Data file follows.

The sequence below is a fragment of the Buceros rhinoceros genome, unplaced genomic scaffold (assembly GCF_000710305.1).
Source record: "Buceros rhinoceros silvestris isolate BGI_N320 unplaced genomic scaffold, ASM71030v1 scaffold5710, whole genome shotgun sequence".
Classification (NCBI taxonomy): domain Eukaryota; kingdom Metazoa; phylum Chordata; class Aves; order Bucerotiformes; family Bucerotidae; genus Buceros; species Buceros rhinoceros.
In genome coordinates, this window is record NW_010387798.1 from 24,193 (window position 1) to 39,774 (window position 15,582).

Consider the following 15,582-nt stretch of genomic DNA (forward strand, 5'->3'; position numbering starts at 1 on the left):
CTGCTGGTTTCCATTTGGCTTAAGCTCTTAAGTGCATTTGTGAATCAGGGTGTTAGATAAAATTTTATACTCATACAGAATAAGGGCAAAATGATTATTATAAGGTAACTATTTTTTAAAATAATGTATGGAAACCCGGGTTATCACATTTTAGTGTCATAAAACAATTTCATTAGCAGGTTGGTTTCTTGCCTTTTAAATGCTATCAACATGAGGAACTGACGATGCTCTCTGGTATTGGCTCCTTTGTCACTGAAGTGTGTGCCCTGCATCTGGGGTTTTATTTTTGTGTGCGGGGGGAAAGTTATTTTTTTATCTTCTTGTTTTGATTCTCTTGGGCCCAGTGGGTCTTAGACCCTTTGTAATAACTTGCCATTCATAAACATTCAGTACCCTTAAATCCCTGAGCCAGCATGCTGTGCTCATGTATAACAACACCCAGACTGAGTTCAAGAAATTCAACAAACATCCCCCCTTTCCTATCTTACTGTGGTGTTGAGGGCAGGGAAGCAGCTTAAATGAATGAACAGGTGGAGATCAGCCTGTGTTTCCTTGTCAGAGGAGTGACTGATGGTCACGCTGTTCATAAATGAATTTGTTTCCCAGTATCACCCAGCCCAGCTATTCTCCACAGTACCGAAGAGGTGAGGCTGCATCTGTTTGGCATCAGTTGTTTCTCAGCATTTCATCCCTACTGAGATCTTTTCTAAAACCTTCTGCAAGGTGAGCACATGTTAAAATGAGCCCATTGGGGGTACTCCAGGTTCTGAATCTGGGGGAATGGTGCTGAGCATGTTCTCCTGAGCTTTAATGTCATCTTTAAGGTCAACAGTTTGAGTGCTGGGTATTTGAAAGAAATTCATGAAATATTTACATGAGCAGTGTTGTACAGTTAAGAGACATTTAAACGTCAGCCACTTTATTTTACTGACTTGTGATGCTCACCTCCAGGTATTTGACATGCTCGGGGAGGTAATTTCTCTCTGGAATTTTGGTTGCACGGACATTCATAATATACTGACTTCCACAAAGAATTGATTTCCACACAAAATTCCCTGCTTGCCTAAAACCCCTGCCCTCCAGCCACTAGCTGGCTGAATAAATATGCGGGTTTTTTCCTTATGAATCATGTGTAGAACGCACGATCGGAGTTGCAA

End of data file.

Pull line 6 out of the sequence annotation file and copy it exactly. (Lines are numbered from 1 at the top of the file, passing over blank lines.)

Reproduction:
CTGCTGGTTTCCATTTGGCTTAAGCTCTTAAGTGCATTTGTGAATCAGGGTGTTAGATAAAATTTTATACTCATACAGAATAAGGGCAAAATGATTATTATAAGGTAACTATTTTTTAAAATAATGTATGGAAACCCGGGTTATCACATTTTAGTGTCATAAAACAATTTCATTAGCAGGTTGGTTTCTTGCCTTTTAAATGCTATCAACATGAGGAACTGACGATGCTCTCTGGTATTGGCTCCTTTGTCACTGAAGTGTGTGCCCTGCATCTGGGGTTTTATTTTTGTGTGCGGGGGGAAAGTTATTTTTTTATCTTCTTGTTTTGATTCTCTTGGGCCCAGTGGGTCTTAGACCCTTTGTAATAACTTGCCATTCATAAACATTCAGTACCCTTAAATCCCTGAGCCAGCATGCTGTGCTCATGTATAACAACACCCAGACTGAGTTCAAGAAATTCAACAAACATCCCCCCTTTCCTATCTTACTGTGGTGTTGAGGGCAGGGAAGCAGCTTAAATGAATGAACAGGTGGAGATCAGCCTGTGTTTCCTTGTCAGAGGAGTGACTGATGGTCACGCTGTTCATAAATGAATTTGTTTCCCAGTATCACCCAGCCCAGCTATTCTCCACAGTACCGAAGAGGTGAGGCTGCATCTGTTTGGCATCAGTTGTTTCTCAGCATTTCATCCCTACTGAGATCTTTTCTAAAACCTTCTGCAAGGTGAGCACATGTTAAAATGAGCCCATTGGGGGTACTCCAGGTTCTGAATCTGGGGGAATGGTGCTGAGCATGTTCTCCTGAGCTTTAATGTCATCTTTAAGGTCAACAGTTTGAGTGCTGGGTATTTGAAAGAAATTCATGAAATATTTACATGAGCAGTGTTGTACAGTTAAGAGACATTTAAACGTCAGCCACTTTATTTTACTGACTTGTGATGCTCACCTCCAGGTATTTGACATGCTCGGGGAGGTAATTTCTCTCTGGAATTTTGGTTGCACGGACATTCATAATATACTGACTTCCACAAAGAATTGATTTCCACACAAAATTCCCTGCTTGCCTAAAACCCCTGCCCTCCAGCCACTAGCTGGCTGAATAAATATGCGGGTTTTTTCCTTATGAATCATGTGTAGAACGCACGATCGGAGTTGCAA